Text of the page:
Bahá'í Library Online
. . . .
>>   Pilgrims' notes
TAGS: Abdul-Baha, Travels of (documents); Inayat Khan; Interfaith dialogue; Music; Sufism
LOCATIONS: France; India; Paris
add tags
One-paragraph recounting of Khan, the founder of "Universal Sufism," meeting with Abdu'l-Bahá in 1913.
See also a short overview of Khan in Cheyne's Reconciliation of Races and Religions.. Mirrored from

Inayat Khan's meeting with 'Abdu'l-Bahá in Paris

by Inayat Khan


... For some time there have been Eastern missions working in the West, among them Babism, which began in [Persia] and changed in time into Bahaism. Bahaism is an offspring of Sufism, its object being the bringing of nations and followers of different religions into closer touch, void of inner cult. Baha Ullah, after whom this sect has been named, had been kept a prisoner in the East because of his proclamation of prophetship. After him his son, Abdul Baha, carried on his mission.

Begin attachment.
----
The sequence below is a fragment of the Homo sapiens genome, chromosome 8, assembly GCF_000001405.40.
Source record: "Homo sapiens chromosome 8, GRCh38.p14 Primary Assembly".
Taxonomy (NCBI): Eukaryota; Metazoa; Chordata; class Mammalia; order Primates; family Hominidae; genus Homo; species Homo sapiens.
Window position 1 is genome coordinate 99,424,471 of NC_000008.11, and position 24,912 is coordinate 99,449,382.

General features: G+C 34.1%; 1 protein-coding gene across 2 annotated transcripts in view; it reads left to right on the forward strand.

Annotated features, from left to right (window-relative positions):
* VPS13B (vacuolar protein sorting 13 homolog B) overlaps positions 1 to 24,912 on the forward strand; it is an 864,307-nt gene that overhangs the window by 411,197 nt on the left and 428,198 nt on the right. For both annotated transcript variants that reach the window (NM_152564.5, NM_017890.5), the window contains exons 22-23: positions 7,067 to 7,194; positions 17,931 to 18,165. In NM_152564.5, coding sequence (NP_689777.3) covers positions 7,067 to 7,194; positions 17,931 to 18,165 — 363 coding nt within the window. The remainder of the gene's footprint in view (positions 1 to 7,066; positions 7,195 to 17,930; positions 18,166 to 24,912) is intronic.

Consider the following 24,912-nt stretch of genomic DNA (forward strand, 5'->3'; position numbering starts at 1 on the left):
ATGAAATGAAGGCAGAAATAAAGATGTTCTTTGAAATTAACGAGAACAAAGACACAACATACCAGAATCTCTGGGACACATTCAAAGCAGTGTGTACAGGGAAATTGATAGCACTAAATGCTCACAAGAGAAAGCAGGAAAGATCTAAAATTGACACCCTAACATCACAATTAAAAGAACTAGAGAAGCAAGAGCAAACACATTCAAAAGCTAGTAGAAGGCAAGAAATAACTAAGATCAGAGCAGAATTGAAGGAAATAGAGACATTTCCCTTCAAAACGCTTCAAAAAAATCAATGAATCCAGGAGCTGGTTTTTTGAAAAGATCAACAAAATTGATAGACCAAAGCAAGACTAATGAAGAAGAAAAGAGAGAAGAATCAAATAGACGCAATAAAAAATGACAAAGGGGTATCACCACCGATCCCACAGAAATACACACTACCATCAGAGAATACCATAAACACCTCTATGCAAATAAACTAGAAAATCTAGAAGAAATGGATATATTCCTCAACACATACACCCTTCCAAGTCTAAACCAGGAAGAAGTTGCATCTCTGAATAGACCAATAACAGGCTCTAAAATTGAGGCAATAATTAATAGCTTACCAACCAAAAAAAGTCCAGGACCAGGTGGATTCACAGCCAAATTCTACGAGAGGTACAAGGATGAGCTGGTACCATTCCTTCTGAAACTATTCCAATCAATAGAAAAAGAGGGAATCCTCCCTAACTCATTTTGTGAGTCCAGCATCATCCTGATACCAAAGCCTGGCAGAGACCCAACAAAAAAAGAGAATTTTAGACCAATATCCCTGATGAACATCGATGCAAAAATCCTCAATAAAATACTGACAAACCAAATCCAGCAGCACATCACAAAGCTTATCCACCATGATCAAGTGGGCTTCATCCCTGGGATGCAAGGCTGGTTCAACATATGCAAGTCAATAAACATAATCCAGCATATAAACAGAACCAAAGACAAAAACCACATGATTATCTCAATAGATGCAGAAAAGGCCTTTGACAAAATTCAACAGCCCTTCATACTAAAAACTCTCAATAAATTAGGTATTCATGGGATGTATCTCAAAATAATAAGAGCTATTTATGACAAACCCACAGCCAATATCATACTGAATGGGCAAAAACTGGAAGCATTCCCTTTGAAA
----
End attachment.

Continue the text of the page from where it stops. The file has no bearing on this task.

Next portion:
I had the pleasure of meeting Abdul Baha when he was in Paris, who showed great interest in my music and with whom I had an interesting talk about our experiences in the Western world. During the conversation we had, he exclaimed, "There should be no secret, you must speak; either you know or you do not know." I answered, "The whole nature of things and beings has a secret; each thing and each being has a secret which reveals its nature and character and the life itself has its secret and it is the uncovering of its secret which is the purpose of life. Speaking out aloud does not prove a person to be the knower of the secret. Neither every occasion is a suitable occasion, nor is every person a person fitted for the truth to be spoken to." "You are also preaching the brotherhood of nations?" I said, "I am not preaching brotherhood, but sowing the seed of Tawhid, the unity of God, that from the plant of Sufism may spring up fruits and flowers of brotherhood." ...

Back to:   Pilgrims' notes
Home Site Map Links Copyright About Contact
. .